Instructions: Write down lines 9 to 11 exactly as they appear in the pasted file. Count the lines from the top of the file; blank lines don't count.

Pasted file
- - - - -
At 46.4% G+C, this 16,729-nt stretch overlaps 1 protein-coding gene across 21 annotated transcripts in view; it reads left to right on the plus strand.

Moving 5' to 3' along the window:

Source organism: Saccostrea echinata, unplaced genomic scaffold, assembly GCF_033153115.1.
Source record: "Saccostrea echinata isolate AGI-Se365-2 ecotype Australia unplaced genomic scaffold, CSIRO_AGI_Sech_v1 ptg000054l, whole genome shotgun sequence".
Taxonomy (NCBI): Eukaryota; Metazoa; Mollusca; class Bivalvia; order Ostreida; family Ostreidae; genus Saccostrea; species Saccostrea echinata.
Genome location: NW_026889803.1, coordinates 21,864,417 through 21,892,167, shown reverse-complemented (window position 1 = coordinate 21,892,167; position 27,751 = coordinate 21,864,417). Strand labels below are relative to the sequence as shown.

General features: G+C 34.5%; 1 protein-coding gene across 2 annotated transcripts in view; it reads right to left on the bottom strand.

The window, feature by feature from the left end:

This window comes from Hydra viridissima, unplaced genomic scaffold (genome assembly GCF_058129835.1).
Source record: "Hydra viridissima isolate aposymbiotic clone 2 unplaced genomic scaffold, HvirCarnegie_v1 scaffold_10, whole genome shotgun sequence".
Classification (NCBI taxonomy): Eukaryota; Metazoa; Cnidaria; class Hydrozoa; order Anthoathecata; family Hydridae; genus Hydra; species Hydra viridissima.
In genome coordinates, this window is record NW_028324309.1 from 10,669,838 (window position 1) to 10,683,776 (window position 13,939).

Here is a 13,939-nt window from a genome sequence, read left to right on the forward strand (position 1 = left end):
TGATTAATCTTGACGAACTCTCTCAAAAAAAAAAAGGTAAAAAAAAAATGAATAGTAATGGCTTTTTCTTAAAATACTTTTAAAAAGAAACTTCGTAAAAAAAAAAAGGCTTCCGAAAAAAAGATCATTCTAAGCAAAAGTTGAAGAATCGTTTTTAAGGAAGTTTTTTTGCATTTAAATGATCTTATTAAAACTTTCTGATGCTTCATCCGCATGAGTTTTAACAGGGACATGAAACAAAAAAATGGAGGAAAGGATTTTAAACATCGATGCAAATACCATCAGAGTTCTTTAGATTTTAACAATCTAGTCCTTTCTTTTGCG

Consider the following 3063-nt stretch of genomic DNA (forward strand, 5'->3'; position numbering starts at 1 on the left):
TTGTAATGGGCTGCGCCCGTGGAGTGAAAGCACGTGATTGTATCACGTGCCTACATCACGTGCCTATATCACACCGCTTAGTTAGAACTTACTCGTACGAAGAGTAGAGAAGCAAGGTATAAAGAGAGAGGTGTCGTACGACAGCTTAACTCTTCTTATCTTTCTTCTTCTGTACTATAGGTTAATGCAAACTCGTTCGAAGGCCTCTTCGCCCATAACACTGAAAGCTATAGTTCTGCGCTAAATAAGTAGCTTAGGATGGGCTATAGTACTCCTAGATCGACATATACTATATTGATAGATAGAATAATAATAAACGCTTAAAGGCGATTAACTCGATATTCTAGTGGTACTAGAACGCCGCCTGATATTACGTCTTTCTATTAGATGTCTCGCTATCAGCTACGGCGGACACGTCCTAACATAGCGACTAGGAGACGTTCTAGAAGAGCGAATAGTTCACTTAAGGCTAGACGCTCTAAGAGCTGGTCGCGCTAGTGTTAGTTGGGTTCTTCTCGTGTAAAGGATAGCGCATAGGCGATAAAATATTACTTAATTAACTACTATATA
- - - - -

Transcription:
This window comes from Hydra viridissima, unplaced genomic scaffold (genome assembly GCF_058129835.1).
Source record: "Hydra viridissima isolate aposymbiotic clone 2 unplaced genomic scaffold, HvirCarnegie_v1 scaffold_10, whole genome shotgun sequence".
Classification (NCBI taxonomy): Eukaryota; Metazoa; Cnidaria; class Hydrozoa; order Anthoathecata; family Hydridae; genus Hydra; species Hydra viridissima.